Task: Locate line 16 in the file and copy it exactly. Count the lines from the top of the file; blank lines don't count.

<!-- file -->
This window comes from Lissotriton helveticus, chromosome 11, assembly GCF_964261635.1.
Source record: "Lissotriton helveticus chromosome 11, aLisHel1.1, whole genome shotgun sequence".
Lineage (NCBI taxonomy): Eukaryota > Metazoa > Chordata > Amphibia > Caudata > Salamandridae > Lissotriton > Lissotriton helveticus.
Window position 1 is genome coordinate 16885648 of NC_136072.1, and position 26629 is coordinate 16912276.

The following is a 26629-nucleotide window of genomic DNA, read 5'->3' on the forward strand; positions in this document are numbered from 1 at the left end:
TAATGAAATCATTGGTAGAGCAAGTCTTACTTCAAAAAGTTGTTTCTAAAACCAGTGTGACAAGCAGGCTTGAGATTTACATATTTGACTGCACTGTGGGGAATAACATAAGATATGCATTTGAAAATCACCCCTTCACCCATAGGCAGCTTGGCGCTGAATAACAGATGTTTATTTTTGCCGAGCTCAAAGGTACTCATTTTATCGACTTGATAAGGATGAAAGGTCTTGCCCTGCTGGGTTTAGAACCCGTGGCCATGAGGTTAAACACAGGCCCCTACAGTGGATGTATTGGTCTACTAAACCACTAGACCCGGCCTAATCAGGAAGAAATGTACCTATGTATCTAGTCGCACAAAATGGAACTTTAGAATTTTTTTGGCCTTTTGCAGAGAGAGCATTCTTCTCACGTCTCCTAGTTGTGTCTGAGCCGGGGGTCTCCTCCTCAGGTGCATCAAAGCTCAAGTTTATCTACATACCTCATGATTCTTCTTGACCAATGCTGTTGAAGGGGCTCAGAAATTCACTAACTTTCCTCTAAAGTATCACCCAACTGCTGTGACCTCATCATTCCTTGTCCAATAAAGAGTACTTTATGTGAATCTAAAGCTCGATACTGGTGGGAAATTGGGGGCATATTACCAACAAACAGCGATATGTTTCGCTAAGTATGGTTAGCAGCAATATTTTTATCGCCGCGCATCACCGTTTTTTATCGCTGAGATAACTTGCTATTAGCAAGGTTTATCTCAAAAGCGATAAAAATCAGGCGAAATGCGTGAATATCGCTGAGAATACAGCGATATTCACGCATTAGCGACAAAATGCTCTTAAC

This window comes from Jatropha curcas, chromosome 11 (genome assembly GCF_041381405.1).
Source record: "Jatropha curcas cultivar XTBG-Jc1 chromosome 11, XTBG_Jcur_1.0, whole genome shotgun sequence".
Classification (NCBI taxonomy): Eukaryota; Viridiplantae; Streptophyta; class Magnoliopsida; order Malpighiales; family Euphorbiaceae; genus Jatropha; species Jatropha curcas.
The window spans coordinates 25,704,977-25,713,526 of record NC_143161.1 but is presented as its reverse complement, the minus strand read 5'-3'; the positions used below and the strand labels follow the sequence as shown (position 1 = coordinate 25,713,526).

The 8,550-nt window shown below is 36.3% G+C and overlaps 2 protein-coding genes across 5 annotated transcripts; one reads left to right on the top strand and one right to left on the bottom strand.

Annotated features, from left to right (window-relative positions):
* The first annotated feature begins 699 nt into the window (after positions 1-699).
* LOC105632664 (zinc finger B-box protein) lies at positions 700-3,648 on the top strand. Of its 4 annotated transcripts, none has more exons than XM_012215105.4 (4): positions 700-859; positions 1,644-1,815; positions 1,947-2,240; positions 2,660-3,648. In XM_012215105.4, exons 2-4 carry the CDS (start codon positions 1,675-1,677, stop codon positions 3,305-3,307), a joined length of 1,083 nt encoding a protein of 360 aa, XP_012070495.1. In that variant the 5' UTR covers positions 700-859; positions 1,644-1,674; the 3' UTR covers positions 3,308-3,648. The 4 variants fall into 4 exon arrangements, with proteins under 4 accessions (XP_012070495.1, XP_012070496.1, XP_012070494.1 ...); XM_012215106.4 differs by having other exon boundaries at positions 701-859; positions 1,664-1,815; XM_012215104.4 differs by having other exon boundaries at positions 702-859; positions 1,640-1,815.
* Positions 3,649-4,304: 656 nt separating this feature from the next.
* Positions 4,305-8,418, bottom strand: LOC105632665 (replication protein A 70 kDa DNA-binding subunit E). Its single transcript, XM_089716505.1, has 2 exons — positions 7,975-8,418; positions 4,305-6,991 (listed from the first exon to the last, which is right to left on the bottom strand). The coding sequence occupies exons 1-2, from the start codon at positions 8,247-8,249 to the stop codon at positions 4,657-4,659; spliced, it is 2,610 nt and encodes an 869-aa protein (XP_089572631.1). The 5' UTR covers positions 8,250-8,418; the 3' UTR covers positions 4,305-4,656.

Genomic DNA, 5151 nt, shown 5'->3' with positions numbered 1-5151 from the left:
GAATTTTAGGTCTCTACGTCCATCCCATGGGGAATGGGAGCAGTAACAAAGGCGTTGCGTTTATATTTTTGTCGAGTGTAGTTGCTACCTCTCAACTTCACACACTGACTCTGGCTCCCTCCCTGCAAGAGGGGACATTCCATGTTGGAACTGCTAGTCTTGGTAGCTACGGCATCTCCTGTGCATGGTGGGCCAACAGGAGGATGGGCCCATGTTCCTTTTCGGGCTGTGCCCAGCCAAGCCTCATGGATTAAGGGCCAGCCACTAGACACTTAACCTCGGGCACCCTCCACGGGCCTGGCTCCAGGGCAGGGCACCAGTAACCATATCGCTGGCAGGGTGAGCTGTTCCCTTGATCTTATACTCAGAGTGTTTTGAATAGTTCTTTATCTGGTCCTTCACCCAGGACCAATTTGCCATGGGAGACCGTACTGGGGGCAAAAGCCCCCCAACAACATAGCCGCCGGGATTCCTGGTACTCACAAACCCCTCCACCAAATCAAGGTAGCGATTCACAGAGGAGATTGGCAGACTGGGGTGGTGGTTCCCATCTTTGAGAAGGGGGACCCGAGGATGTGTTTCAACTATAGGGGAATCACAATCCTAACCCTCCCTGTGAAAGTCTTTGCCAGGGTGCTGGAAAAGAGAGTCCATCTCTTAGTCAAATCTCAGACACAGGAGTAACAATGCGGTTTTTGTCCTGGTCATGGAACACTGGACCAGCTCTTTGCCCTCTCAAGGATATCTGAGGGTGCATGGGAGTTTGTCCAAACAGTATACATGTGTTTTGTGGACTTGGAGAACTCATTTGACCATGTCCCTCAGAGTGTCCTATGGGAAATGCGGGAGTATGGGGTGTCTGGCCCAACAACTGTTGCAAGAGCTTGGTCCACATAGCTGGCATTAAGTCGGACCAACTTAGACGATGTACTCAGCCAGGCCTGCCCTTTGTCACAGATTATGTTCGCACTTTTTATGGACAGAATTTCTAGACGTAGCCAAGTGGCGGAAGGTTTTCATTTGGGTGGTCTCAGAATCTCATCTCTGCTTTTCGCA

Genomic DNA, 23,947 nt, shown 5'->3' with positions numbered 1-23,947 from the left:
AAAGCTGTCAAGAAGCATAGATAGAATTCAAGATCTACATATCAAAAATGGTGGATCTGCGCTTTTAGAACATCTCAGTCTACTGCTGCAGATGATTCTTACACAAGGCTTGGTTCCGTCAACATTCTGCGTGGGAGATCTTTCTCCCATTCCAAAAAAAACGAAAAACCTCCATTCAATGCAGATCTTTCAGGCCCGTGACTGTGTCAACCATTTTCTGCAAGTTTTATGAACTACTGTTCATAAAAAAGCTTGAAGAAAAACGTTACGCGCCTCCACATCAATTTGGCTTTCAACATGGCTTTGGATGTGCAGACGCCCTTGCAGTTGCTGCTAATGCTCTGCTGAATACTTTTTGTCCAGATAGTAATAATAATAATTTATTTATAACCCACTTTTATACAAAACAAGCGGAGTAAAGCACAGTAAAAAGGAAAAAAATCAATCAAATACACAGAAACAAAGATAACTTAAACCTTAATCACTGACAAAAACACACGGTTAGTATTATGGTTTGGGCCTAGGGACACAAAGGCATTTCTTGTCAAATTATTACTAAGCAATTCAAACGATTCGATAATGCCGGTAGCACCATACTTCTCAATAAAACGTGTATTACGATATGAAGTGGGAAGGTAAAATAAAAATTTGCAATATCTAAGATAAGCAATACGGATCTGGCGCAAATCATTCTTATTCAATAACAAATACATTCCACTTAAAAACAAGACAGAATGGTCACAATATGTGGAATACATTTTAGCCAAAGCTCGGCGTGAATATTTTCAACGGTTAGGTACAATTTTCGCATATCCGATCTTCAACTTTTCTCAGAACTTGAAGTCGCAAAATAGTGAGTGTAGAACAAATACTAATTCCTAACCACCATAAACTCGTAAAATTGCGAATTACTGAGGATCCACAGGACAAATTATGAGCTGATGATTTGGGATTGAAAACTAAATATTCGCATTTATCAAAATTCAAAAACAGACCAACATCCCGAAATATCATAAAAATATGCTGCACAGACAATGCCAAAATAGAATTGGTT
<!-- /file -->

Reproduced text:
* Positions 4,305-8,418, bottom strand: LOC105632665 (replication protein A 70 kDa DNA-binding subunit E). Its single transcript, XM_089716505.1, has 2 exons — positions 7,975-8,418; positions 4,305-6,991 (listed from the first exon to the last, which is right to left on the bottom strand). The coding sequence occupies exons 1-2, from the start codon at positions 8,247-8,249 to the stop codon at positions 4,657-4,659; spliced, it is 2,610 nt and encodes an 869-aa protein (XP_089572631.1). The 5' UTR covers positions 8,250-8,418; the 3' UTR covers positions 4,305-4,656.